Chaar Dukaan – Chaar-Dukaan are four shops which stand next to St. Paul’s Church. This spot is the proverbial village square. Chaar-Dukan is a laidback place where you can enjoy culinary delights like hot parathas, bun omelets, pizzas, pastas, noodles, pancakes, different kinds of juices, aromatic tea and coffee. Bask in the sun and enjoy the crispy breeze.

Landour bazar – One can find woollens and antiques in the Landour Bazar. Not to be missed are the custom made shoes available here.

Himalayan Weavers – Located on the Mussoorie Dhanaulti Road is ‘Himalayan Weavers’ which produces hand-woven shawls, stoles, scarves and throws using only natural dyes and wool, eri silk and pashmina. Their aim is to produce high quality handloom products, popularize the use of environmentally friendly natural dyes and provide a market for craft products made in the Himalayan region, thereby generating local employment. Located only 8 kms away from the property, a day excursion can be organized.

Purkal Stree Shakti – Purkal Stree Shakti (woman power) is a women empowerment program in rural India which aims to empower female artisans who create handmade quilts and textile handicrafts. Inspired by India’s colorful culture, Stree Shakti artisans hand stitch quilted bed covers, silk comforters, children’s quilts, baby quilts, handbags, and home accessories. Located close to the property on the Dehradun – Mussoorie road, a day excursion could be organized. All the quilts at La Villa Bethany are made by theseartisans.

Pari Tibba – This hill top has a multitude of sulphur deposits. When lightning strikes, from a distance, it looks as if sparks are coming off a witch’s wand. That’s why it’s called ‘The Hill of the Fairies’ or ‘Witches’ Hill’. Pari Tibba stands on the Eastern flank of Mussoorie and is surrounded by thick Oak and Deodar forests. Walking this circuit in April is particularly special, with Rhododendrons in bloom and the Oak in purple new leaf. From October onwards, you get a front seat view of the spectacular Mussoorie winter line.

The Benog Wildlife Sanctuary – This haven lies on the outer most ridge of the Himalayas, 2,150 m to 2,800 m above sea level. Set up in 1993 and known as much for the Kempty falls as for its widlife, this sanctuary lies within the catchments of the Aglar River, a tributary of the Yamuna. The sanctuary was set up primarily with the objective of protecting the area’s dwindling bird population and diversity, especially the Himalayan pheasant and the Monal (the state bird of Uttarakhand) which are becoming rare. The white crested Kaleej pheasant, snow partridge, bush quail, blue rock pigeon, fire tailed sun bird, and the whistling thrush are some of the other birds found her. The now extinct mountain quail was last sighted in the Binog forests in 1986.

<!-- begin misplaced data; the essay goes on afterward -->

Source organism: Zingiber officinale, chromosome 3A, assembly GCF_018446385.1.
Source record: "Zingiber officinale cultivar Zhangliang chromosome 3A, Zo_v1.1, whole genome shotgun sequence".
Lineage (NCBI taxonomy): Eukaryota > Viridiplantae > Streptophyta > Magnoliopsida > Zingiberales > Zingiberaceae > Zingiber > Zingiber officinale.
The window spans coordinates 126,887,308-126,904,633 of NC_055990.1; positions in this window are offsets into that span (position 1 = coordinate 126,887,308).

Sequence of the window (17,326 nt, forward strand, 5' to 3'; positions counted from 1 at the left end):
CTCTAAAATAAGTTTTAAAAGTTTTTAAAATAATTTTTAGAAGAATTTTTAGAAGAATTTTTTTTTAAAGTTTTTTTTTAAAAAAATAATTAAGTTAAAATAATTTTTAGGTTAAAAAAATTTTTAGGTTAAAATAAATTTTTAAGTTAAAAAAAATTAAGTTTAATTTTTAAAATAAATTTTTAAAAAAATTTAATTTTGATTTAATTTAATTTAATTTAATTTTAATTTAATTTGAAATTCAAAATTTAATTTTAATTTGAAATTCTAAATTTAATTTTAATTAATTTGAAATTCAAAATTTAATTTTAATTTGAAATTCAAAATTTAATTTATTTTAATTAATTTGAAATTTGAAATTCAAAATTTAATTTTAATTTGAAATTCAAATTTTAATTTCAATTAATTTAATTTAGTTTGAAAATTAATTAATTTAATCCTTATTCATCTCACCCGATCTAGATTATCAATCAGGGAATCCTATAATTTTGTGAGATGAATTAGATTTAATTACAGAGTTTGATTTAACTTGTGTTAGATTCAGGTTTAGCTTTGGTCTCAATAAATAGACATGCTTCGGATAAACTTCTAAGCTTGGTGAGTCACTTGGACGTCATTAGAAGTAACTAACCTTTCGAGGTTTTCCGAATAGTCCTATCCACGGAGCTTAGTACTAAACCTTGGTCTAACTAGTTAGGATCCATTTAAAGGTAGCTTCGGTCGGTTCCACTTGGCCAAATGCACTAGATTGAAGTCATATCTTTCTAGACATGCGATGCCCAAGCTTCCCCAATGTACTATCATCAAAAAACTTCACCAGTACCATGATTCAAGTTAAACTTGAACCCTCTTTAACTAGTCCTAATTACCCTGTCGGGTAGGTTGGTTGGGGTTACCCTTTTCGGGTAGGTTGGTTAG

Bhadraj Forest – Bhadraj is situated at the extreme Western end of Mussoorie. The trekking trail of Bhadraj forest and temple leads you through the densely forested northern slopes and southern slopes which are covered with barren grasslands. You pass through extremely contrasting terrain. On one side, the majestic Himalaya overlooks the trail, and on the other side Indian plains emerge. Bhadraj Temple is dedicated to Lord Bal Bhadra, brother of Lord Krishna. The summit provides a panoramic view of the Doon valley, Himalayan peaks, Shivalik ranges, Dakpather and Asan Barrage. The Chakrata ranges and Jaunsar Bawar areas can also be seen from here. Every year a three day fair is held at Bhadraj temple starting from 15th August to 17th August.

Peak Season:
Off Season:

The 'Winterline', visible from October to January is a must see. The Winterline is a natural phenomenon visible only in two unique locations in the world - Mussoorie and urn Valley in Switzerland.